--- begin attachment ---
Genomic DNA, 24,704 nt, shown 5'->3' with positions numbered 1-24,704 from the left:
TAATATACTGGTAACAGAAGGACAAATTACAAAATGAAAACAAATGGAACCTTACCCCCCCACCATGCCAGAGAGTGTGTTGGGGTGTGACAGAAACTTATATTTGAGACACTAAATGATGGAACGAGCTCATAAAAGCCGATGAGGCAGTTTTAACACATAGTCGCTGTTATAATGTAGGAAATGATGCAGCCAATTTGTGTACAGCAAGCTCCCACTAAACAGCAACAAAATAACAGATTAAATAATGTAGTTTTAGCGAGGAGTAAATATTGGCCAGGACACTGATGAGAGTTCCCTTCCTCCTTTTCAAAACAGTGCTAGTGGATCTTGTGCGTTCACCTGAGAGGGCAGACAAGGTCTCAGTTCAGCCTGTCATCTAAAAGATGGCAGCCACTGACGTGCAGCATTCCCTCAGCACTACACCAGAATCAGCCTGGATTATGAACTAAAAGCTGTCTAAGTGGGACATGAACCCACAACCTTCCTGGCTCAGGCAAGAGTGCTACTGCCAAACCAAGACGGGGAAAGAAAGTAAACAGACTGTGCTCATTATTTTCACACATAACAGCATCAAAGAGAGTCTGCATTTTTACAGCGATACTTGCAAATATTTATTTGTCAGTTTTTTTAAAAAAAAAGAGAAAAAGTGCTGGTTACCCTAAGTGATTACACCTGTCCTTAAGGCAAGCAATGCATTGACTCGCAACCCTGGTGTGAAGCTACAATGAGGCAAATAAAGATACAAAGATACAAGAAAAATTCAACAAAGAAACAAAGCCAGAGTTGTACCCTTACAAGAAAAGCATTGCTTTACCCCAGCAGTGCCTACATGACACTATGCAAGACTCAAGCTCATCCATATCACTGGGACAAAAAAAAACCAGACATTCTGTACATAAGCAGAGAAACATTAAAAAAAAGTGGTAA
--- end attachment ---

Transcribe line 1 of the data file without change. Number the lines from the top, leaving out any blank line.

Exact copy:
Genomic DNA, 24,704 nt, shown 5'->3' with positions numbered 1-24,704 from the left: